To investigate MRS-specific affinity of the 8A12 antibody, a surface plasmon resonance (SPR) test was performed using MRS-AIMP3 co-purified protein (hereinafter, MRS+AIMP3 protein) and AIMP3 protein. MRS+AIMP3 or AIMP3 protein was coated on a CM5 chip and the 8A12 antibody was allowed to flow down, thereby measuring the degree of binding response of the protein. An analyte sample or buffer was injected at a flow rate of 30 μl/min for 8 minutes, and washed for 20 minutes.

As shown in FIGS. 3 and 4, the results confirmed that the 8A12 antibody bound to the MRS+AIMP3 protein but not the AIMP3 protein. It could also be confirmed that the 8A12 antibody has a KD value of 1.56 nM to MRS.

<1-10> Verification of Binding Site of MRS Antibody

To investigate the binding site (epitope) for the 8A12 antibody, the following test was performed.

First, several MRS fragments with different lengths and loci were constructed in consideration of GST, catalytic domain, and tRNA binding domain sites in the MRS whole protein, and the MRS whole protein or each MRS fragment was cloned into the pcDNA3 vector (EV). The loci of the respective MRS fragments were selected at loci comprising several small unit domains, including the fragment of aa 1-266, fragment of aa 267-597, fragment of aa 1-598, fragment of aa 598-900, fragment of aa 660-860, fragment of aa 660-900, fragment of aa 730-900, and the like. Here, the Myc protein was bound to the N-terminal of each peptide, and the Myc protein was used as a control. Then, 2 μg of vector DNA cloned in H460 cells was transfected using Turbofect (Thermo) according to the instruction of the manufacturer. After 24 hours, the cells were obtained and Western blotting was performed. Here, the 8A12 was diluted at 1:5000 (0.2 μg/mL) before use.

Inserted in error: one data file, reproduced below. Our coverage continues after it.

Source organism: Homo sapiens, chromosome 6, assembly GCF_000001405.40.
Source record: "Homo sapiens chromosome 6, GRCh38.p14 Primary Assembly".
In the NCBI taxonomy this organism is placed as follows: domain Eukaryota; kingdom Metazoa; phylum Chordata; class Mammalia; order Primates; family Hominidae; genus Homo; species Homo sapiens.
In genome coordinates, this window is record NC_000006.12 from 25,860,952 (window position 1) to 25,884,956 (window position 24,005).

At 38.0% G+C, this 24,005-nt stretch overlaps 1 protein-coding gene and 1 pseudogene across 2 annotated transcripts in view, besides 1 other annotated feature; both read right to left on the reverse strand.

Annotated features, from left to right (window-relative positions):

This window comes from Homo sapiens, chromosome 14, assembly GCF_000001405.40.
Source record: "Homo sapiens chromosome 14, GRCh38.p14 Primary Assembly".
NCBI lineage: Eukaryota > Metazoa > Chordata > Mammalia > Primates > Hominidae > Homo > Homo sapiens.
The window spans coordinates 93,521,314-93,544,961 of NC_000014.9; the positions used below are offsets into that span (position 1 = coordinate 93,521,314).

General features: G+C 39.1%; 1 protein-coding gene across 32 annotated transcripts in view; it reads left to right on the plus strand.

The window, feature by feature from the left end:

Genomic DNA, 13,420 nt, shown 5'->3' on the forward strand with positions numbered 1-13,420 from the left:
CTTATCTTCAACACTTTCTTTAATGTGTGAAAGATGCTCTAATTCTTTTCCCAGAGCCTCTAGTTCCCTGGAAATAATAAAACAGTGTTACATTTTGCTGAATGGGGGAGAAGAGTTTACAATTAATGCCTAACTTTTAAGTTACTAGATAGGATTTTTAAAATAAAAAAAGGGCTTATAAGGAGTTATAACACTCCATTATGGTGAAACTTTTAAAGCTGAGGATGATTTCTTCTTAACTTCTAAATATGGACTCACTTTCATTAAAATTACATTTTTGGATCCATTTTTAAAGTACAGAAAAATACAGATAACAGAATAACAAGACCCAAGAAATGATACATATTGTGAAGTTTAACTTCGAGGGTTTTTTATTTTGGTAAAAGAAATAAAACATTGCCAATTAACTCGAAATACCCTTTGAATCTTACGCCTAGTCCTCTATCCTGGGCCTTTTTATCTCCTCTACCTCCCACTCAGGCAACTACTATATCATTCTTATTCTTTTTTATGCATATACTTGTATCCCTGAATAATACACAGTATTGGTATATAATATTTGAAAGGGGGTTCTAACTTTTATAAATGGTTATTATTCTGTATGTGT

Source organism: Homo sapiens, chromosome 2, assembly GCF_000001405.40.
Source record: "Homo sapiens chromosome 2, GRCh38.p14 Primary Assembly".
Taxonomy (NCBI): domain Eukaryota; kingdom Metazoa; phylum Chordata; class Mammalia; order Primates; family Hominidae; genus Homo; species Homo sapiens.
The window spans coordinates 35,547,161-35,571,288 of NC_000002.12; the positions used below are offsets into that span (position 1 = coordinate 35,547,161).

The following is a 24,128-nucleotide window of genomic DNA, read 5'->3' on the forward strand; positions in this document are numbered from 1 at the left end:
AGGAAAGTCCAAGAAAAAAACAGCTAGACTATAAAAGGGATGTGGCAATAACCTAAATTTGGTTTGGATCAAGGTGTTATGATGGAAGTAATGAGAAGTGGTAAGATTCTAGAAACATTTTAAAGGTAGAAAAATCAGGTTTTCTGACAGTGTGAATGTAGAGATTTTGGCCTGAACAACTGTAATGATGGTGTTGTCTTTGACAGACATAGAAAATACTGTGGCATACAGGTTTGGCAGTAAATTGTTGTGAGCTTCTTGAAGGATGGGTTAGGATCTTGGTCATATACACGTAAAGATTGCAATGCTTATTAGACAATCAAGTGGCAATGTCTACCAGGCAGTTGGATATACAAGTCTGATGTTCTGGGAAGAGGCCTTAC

Through the test, the epitope for the 8A12 antibody was confirmed to be present in at least a region of aa 861-900 in the MRS protein of SEQ ID NO: 1.

Therefore, various small-unit fragment peptides, including the fragment of aa 811-840, the fragment of aa 821-850, the fragment of aa 831-860, the fragment of aa 841-870, the fragment of aa 846-875, the fragment of aa 851-880, the fragment of aa 856-885, the fragment of aa 861-890, the fragment of aa 866-895, the fragment of aa 871-900, were constructed, and each peptide was coated at 300 ng/well in the 96-well ELISA plate, and was subjected to ELISA according to the protocol. The 8A12 antibody as a primary antibody was diluted to 10 nM (1× PBST-Tween 0.05%), and HRP-conjugated Goat anti-mouse IgG (Thermo) as a secondary antibody was diluted at 1:10000 (1×PBST-Tween0.05%), and the absorbance was measured at 450 nm.

The test results confirmed that the 8A12 antibody specifically recognized, as an epitope, the region of aa 851-880 (KQGNIVRELKAQKADKNEVAAEVAKLLDLK, SEQ ID NO: 20) in the MRS protein. These test results indicate that other binding molecules (other antibodies and functional fragments thereof) recognizing the region of aa 851-880 as an epitope would also have excellent MRS-specific binding ability and MRS discrimination ability.

Hereinafter, an example employing the antibody with excellent MRS detection ability constructed above will be shown for novel bile duct cancer examination methods designed by the present inventors.

Example 2

Establishment of Bile Duct Cancer-Cell-Specific MRS Expression Detecting Method (Staining Method) and Confirmation of Effect Thereof, in Cytodiagnosis